One of the most remarkable episodes of Wimbledon so far has been the surprise demise of Rafa Nadal at the hands of the completely unknown Czech, Lukas Rosol.
While chinks occasionally appear in the armour of even the greatest champions, few expected the world No.2 and double Wimbledon winner to get humbled by a player ranked 98 places beneath him.
“It’s not a tragedy, it’s only a tennis match,” Rafa said afterwards, trying desperately to appear stoical in defeat. But you could tell that inside he was quivering like a leaf.
On court, Rafa normally has all the courage and ferocity of a raging bull. Get him out of his comfort zone, however – off the field of play – and you catch a glimpse of the frightened little boy underneath.
It hardly requires a psychoanalyst to suggest that all those obsessive court rituals might be masking inner mental turmoil. There have even been suggestions that Rafa has some sort of obsessive-compulsive disorder.
Just look at the way he lines up his drinks bottles next to his chair, for example, so that all the labels face the same direction. Or the way he skips to avoid stepping on the lines in between points.
His clothing comes in for some extra-special OCD treatment too. Apparently he categorically refuses to wear socks that extend more than 15cms above the tops of his shoes.
His bandana comes out of his kitbag an hour before he’s due to play, but he never ties it around his head until just before he steps out onto court. After virtually every point he religiously towels down his face and arms.
But it’s just as he’s about to serve that the OCD goes into overdrive. First he adjusts his sweatbands; then he tightens his bandana; next he tucks away any errant hair… And finally, of course, comes the piece de resistance: he grabs hold of his underpants with his fingers, before tugging them firmly away from betwixt his butt cheeks. Psychoanalysts could write whole essays about that one. Freud would have had a field day.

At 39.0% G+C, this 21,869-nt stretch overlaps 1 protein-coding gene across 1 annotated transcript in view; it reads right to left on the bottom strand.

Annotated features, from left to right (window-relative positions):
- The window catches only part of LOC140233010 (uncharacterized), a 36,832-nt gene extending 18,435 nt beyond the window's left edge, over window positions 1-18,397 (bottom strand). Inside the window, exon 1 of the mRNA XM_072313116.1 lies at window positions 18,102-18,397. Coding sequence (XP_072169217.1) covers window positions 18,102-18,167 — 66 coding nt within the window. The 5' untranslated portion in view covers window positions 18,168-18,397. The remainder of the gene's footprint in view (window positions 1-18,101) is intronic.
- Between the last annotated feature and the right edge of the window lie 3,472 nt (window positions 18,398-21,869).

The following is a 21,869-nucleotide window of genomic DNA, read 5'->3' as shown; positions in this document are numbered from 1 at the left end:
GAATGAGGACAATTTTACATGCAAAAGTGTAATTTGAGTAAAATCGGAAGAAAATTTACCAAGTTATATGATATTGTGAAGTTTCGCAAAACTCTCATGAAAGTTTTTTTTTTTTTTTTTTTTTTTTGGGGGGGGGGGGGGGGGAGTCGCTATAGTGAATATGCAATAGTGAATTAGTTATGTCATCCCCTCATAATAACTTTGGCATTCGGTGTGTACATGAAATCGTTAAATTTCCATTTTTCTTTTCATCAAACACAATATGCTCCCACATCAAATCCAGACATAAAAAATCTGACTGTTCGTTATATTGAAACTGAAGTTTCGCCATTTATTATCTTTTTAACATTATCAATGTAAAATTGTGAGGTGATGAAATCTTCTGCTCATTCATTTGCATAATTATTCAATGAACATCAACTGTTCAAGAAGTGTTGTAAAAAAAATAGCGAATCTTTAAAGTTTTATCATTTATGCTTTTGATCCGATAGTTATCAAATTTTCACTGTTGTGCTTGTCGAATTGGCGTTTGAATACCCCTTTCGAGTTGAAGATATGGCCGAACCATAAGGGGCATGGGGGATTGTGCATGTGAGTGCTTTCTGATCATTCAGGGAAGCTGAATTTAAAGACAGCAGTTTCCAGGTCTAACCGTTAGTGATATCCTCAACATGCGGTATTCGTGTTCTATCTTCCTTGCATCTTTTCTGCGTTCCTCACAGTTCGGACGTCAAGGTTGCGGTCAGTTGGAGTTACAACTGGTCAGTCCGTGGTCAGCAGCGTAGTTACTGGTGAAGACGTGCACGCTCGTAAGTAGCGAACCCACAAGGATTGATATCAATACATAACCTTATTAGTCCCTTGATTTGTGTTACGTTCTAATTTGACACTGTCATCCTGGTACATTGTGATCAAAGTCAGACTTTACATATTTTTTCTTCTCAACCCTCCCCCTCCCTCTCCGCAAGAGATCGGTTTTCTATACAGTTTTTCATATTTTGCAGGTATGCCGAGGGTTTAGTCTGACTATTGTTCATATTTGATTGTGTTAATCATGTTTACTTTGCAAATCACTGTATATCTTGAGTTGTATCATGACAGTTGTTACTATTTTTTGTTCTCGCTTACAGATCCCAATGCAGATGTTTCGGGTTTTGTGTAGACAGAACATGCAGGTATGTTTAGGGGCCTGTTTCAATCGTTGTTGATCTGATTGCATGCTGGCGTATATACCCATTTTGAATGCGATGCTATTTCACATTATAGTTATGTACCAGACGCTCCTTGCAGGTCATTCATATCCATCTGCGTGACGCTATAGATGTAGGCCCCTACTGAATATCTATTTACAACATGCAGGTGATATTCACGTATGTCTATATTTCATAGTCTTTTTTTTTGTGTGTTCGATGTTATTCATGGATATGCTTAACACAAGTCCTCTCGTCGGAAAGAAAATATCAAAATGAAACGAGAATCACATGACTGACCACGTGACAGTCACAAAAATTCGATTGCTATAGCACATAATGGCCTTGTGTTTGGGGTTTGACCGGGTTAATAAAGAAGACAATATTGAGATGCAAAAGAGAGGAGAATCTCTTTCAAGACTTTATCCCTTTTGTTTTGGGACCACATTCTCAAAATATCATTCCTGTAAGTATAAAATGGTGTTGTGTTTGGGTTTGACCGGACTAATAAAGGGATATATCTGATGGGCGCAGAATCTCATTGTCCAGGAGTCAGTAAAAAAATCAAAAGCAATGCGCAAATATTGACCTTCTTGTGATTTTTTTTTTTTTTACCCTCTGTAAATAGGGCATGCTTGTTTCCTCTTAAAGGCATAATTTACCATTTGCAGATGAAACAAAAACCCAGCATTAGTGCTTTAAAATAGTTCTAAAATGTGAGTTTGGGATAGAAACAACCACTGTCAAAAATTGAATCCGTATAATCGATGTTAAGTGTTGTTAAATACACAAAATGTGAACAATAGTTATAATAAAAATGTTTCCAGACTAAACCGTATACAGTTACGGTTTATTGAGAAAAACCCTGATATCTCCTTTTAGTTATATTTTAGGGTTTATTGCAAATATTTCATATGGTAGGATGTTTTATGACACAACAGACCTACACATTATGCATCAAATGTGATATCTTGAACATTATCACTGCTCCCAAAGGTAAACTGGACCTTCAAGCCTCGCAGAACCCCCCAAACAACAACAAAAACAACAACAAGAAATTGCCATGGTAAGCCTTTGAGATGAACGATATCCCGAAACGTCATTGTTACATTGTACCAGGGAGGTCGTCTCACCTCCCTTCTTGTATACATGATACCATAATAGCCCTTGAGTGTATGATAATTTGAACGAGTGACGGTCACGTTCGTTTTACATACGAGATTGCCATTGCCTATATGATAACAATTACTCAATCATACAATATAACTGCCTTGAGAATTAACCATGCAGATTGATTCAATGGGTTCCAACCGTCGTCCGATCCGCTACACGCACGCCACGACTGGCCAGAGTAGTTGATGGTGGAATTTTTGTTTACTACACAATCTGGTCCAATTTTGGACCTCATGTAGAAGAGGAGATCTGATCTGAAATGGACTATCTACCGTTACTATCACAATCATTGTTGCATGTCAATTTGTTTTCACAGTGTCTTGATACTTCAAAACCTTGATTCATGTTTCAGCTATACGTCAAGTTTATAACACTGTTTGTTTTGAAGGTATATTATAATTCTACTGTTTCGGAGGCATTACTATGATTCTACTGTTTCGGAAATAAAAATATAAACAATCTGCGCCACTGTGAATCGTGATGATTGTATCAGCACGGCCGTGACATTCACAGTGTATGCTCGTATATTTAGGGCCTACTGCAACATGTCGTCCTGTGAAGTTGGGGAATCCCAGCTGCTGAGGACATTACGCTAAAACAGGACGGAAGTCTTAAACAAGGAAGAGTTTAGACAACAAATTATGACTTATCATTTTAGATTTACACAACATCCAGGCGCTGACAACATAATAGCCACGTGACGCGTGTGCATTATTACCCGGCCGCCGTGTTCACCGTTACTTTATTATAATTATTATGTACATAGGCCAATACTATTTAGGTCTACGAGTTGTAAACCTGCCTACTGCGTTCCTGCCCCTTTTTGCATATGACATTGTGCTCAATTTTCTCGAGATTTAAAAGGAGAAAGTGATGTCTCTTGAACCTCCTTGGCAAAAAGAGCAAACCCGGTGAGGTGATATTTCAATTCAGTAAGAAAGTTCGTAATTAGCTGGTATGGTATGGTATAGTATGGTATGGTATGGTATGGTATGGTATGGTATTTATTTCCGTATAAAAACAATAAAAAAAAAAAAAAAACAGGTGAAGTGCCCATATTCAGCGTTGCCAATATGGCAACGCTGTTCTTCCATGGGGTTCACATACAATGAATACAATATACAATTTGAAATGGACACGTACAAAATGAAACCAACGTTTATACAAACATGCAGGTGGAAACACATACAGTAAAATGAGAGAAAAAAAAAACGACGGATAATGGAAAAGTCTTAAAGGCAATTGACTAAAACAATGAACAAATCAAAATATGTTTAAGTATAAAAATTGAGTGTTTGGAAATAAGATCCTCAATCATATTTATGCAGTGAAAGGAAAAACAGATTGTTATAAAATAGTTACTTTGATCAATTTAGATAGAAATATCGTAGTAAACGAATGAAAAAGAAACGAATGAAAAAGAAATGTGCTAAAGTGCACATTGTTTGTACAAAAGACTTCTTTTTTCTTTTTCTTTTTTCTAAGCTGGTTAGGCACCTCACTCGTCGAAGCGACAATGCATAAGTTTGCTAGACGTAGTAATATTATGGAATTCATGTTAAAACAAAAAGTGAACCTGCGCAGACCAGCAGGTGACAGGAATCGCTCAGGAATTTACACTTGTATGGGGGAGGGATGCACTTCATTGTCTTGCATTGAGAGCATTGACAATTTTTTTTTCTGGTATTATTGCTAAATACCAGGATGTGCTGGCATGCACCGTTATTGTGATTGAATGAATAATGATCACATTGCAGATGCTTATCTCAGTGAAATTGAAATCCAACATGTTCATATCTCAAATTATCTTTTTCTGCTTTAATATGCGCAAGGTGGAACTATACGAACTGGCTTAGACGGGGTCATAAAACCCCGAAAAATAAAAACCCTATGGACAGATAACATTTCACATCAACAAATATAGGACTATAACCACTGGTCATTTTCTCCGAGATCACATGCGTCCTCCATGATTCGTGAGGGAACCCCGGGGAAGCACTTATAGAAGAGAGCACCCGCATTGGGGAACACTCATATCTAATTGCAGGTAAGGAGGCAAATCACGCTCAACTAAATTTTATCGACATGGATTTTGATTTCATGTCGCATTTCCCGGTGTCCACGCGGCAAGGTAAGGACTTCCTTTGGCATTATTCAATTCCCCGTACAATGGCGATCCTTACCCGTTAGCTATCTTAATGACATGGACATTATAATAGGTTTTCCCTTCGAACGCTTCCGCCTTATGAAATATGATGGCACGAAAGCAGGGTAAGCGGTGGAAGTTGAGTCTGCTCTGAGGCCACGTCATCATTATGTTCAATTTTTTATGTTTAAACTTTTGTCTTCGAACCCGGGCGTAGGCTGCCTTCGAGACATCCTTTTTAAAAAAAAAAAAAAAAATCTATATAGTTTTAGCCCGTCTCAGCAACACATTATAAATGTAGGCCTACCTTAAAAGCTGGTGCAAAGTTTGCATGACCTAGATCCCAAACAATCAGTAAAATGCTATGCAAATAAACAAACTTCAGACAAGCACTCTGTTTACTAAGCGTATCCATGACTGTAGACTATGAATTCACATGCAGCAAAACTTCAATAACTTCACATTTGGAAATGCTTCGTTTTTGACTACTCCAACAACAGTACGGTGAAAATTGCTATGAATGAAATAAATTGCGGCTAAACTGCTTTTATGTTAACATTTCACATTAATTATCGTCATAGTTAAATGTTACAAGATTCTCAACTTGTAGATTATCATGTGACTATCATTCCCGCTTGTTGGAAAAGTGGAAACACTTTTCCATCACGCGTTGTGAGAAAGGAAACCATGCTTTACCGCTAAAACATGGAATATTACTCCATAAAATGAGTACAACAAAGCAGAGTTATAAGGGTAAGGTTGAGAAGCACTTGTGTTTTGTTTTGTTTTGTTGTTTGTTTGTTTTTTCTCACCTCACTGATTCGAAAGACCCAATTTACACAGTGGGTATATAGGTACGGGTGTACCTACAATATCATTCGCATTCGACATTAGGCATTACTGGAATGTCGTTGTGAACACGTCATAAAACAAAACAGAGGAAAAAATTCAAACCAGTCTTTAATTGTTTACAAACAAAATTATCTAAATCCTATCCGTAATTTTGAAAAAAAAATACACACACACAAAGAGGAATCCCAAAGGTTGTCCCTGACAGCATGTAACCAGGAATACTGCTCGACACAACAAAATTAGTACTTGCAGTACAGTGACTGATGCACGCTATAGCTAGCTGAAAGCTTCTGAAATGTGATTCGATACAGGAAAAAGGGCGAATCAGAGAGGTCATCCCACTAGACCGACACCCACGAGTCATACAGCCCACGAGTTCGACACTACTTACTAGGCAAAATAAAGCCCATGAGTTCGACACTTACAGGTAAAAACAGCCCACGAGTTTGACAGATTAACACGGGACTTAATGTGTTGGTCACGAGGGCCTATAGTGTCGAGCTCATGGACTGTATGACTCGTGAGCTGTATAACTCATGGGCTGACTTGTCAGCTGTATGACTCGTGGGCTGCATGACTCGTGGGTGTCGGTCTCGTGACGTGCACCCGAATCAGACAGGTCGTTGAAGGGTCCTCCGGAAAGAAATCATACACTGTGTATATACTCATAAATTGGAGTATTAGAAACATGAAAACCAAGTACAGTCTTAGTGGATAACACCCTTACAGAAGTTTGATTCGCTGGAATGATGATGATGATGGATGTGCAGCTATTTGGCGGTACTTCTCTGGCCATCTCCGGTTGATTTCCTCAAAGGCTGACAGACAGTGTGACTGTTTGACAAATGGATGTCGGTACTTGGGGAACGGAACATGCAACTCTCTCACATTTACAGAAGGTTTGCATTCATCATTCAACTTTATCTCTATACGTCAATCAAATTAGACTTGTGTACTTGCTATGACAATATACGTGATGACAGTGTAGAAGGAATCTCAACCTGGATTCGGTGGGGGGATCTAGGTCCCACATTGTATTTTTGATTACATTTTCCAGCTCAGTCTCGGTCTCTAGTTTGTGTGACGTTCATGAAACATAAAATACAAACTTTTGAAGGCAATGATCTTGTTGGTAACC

But there’s further evidence of Rafa’s inner turmoil. He admits that many things in life – some of them fairly innocuous – give him the willies: spiders, dogs, thunder, lightning, even the dark.
“Being home alone at night makes me a bit nervous,” he once told Vogue magazine. “If I’m at home I have to sleep on the sofa. I can’t face going to bed. I’m there with the TV on and all the lights on. I’m not very brave about anything in life. In tennis, yes. In everything else, not very.”
Perhaps that’s why he still lives in the same apartment block as his mama. Apparently she’s on the floor below him, just in case he gets frightened in the night.
It’s a shame she wasn’t able to offer him a bit of mumsie-style comfort during his five-set defeat at the hands of Rosol.
Perhaps that’s just what he needed. At change of ends she could have taken him in her arms, clasped him to her bosom and whispered soothingly into his ear – “There, there” – about the nasty Czech man the other side of the net.